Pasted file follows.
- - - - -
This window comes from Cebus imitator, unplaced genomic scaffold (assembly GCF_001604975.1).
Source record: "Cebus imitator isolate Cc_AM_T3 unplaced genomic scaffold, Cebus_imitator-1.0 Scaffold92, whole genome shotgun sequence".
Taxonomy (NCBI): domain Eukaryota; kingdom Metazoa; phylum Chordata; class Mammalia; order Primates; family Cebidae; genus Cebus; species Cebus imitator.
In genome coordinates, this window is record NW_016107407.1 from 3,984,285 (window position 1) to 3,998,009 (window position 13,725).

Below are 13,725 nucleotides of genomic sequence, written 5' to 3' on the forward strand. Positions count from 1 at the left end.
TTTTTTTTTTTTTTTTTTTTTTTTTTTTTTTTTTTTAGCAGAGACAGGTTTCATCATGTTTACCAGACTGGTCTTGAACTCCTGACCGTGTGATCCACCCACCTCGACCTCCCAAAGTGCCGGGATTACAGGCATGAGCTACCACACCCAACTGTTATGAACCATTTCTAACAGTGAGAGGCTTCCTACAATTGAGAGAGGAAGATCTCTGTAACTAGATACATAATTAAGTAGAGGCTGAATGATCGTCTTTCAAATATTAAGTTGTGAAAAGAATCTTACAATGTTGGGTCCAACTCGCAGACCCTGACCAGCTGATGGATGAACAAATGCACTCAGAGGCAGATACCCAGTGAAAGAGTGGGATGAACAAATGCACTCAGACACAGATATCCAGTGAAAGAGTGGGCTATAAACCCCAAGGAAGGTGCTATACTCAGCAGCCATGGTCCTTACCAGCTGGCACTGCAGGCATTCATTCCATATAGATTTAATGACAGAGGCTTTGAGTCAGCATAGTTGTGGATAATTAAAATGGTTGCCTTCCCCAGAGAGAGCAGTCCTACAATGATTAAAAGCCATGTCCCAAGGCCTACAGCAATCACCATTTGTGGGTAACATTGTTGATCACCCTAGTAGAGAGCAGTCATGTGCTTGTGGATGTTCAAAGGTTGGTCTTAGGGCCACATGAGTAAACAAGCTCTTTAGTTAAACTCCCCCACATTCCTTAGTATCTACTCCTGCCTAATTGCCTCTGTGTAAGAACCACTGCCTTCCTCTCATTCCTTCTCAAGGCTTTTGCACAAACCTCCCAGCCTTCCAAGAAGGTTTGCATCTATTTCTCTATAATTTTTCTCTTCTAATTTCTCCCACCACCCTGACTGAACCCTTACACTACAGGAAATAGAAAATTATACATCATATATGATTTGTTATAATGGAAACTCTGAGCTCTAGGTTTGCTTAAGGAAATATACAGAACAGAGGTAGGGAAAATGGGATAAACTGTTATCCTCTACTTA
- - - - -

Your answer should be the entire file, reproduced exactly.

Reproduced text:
This window comes from Cebus imitator, unplaced genomic scaffold (assembly GCF_001604975.1).
Source record: "Cebus imitator isolate Cc_AM_T3 unplaced genomic scaffold, Cebus_imitator-1.0 Scaffold92, whole genome shotgun sequence".
Taxonomy (NCBI): domain Eukaryota; kingdom Metazoa; phylum Chordata; class Mammalia; order Primates; family Cebidae; genus Cebus; species Cebus imitator.
In genome coordinates, this window is record NW_016107407.1 from 3,984,285 (window position 1) to 3,998,009 (window position 13,725).

Below are 13,725 nucleotides of genomic sequence, written 5' to 3' on the forward strand. Positions count from 1 at the left end.
TTTTTTTTTTTTTTTTTTTTTTTTTTTTTTTTTTTTAGCAGAGACAGGTTTCATCATGTTTACCAGACTGGTCTTGAACTCCTGACCGTGTGATCCACCCACCTCGACCTCCCAAAGTGCCGGGATTACAGGCATGAGCTACCACACCCAACTGTTATGAACCATTTCTAACAGTGAGAGGCTTCCTACAATTGAGAGAGGAAGATCTCTGTAACTAGATACATAATTAAGTAGAGGCTGAATGATCGTCTTTCAAATATTAAGTTGTGAAAAGAATCTTACAATGTTGGGTCCAACTCGCAGACCCTGACCAGCTGATGGATGAACAAATGCACTCAGAGGCAGATACCCAGTGAAAGAGTGGGATGAACAAATGCACTCAGACACAGATATCCAGTGAAAGAGTGGGCTATAAACCCCAAGGAAGGTGCTATACTCAGCAGCCATGGTCCTTACCAGCTGGCACTGCAGGCATTCATTCCATATAGATTTAATGACAGAGGCTTTGAGTCAGCATAGTTGTGGATAATTAAAATGGTTGCCTTCCCCAGAGAGAGCAGTCCTACAATGATTAAAAGCCATGTCCCAAGGCCTACAGCAATCACCATTTGTGGGTAACATTGTTGATCACCCTAGTAGAGAGCAGTCATGTGCTTGTGGATGTTCAAAGGTTGGTCTTAGGGCCACATGAGTAAACAAGCTCTTTAGTTAAACTCCCCCACATTCCTTAGTATCTACTCCTGCCTAATTGCCTCTGTGTAAGAACCACTGCCTTCCTCTCATTCCTTCTCAAGGCTTTTGCACAAACCTCCCAGCCTTCCAAGAAGGTTTGCATCTATTTCTCTATAATTTTTCTCTTCTAATTTCTCCCACCACCCTGACTGAACCCTTACACTACAGGAAATAGAAAATTATACATCATATATGATTTGTTATAATGGAAACTCTGAGCTCTAGGTTTGCTTAAGGAAATATACAGAACAGAGGTAGGGAAAATGGGATAAACTGTTATCCTCTACTTA